10,000 Men Supporting VAWA

Every 12 seconds in the United States, a man abuses the woman he has promised to love. Every two minutes in the U.S., a man rapes a woman–usually a woman he knows.

But most men don’t rape; most of us don’t abuse. Yet we remain silent and consider these issues “women’s issues.”  As White Ribbon Campaign co-founder Michael Kaufman has said, “We stay home in droves on this issue.”

It’s long past time for that to change.

Many people I respect have written asking me to support the reauthorization of the Violence Against Women Act (VAWA). I have written to my senators, signed online petitions, posted on Facebook and urged my friends to do the same.

Much of the opposition to VAWA comes from so-called “men’s rights” or “father’s rights” groups. They frame the debate as “he-said-she-said”–women’s rights and protection on one side, men’s on another.

Turns out, that’s not the case. Groups funded by VAWA have supported male victims for years. I know: I’ve worked for many rape crisis centers and domestic violence programs. We always served anyone, regardless of gender.

I think most men actually support VAWA and its goals–which are to improve law enforcement and community support against domestic violence, dating violence, sexual assault and stalking. With VAWA reauthorization in jeopardy, it’s time for us to make that support public. Of course everyone should support VAWA, but here are particular reasons I think men should:

1. We men are sons, fathers, brothers and intimate partners of girls and women. One in three women will be victims of domestic abuse or sexual violence in their lifetime, with men as the primary perpetrators. Most men are close to at least three women, so statistically one of those women will be victimized by violence–and it’s our job to speak out against that violence. It’s our job to hold other men accountable for their violence and work towards a culture of peace and respect.

2. VAWA helps male victims. Since the law first passed in 1994, the number of individuals killed by an intimate partner has decreased by 34 percent for women–and 57 percent for men. All police departments, prosecutor’s offices and victim-service agencies funded by VAWA serve victims of all genders–even if the agency in question has the word “women” in its name.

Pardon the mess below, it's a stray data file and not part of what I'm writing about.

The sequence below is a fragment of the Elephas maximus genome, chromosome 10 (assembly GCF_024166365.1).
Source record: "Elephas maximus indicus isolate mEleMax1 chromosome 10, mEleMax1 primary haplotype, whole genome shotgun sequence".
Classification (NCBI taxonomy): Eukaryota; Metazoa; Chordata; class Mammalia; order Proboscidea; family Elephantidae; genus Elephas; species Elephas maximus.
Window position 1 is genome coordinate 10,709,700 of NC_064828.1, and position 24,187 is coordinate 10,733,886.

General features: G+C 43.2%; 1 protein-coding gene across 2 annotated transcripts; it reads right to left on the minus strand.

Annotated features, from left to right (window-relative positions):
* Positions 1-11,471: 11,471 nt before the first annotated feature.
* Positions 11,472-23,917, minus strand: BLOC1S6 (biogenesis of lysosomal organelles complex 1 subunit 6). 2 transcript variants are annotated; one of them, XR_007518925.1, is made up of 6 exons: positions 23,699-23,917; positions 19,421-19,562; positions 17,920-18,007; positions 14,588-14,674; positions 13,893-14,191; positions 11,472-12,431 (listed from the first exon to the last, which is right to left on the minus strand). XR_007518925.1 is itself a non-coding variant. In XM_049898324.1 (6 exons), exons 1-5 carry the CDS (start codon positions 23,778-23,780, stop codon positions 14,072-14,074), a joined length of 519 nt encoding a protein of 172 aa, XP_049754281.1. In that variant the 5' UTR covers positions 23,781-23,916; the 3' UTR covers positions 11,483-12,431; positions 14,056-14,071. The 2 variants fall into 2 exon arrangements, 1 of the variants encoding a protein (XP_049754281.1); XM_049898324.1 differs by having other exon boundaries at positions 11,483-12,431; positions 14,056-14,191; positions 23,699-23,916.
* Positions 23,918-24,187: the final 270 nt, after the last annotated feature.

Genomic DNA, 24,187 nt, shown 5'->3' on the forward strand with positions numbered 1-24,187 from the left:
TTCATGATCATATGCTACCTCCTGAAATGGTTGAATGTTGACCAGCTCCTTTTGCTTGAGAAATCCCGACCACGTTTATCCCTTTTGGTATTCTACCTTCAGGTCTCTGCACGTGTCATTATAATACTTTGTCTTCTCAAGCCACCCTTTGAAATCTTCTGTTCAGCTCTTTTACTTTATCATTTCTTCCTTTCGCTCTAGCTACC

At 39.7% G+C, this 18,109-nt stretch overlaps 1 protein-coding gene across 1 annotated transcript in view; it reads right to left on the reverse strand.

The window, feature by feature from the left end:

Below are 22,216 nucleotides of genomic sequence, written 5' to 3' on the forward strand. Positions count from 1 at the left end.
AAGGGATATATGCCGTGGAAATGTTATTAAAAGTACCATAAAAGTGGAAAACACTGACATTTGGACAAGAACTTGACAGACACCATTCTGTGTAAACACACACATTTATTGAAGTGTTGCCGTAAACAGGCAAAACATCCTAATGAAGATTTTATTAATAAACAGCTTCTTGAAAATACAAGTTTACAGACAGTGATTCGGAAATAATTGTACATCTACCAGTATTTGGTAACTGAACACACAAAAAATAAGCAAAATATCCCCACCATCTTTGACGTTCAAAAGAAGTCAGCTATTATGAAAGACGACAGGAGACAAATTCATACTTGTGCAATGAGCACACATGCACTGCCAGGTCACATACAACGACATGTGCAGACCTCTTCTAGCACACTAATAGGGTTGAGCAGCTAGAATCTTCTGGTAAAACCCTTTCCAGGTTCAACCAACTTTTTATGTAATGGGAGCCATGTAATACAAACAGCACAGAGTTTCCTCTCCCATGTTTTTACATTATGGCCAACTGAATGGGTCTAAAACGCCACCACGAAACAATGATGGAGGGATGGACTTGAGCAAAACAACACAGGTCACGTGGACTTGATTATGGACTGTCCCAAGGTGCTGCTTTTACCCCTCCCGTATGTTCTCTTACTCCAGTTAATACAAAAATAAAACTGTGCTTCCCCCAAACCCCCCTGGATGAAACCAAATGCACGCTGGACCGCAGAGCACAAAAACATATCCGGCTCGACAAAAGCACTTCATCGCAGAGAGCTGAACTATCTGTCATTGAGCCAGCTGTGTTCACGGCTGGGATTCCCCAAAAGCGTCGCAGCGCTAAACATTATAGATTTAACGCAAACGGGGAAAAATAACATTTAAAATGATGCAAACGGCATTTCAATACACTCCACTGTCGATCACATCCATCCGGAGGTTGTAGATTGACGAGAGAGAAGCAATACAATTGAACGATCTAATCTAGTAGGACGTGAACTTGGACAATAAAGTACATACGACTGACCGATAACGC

3. Men perpetrate most of the violence against women. Sexual violence, strangulation, murder, stalking, domestic violence–all  are predominantly crimes by men against women. Certainly these crimes affect children and men, as well as the LGBTQ community, but if our (male) gender holds prime responsibility, we should be more active in supporting initiatives such as VAWA to end the violence.

Guys, now that you know why, here’s how you can help support reauthorization of this vital legislation:

1. Find out more about VAWA from groups such as the National Task Force to End Sexual and Domestic Violence Against Women, and support the good work these groups do for women, children and men.

2. Talk with women and men at your local domestic violence program and rape crisis center. Learn more about how violence affects your community. Support local initiatives with your time and money.

3. Call your senators and representatives and ask them to support VAWA reauthorization. Tell them why this is important to you as a man. Ask other men to do the same.

4. Sign online petitions supporting VAWA reauthorization, including the Change.org petition 10,000 Men Supporting VAWA. Anyone is welcome to sign, but encourage the men in your life to be signers. Help to get at least 10,000 men affirming that this isn’t just a “women’s issue.”

I am certainly not the first person to ask for men to support VAWA, nor will I be the last.  I’ve learned everything I know about these issues from women, and from men who have learned from women. I have followed and supported national organizations such as the National Coalition Against Domestic Violence, the National Network to End Domestic Violence, Break the Cycle, Futures Without Violence (formerly the Family Violence Prevention Fund), NOW, the Feminist Majority Foundation and many others.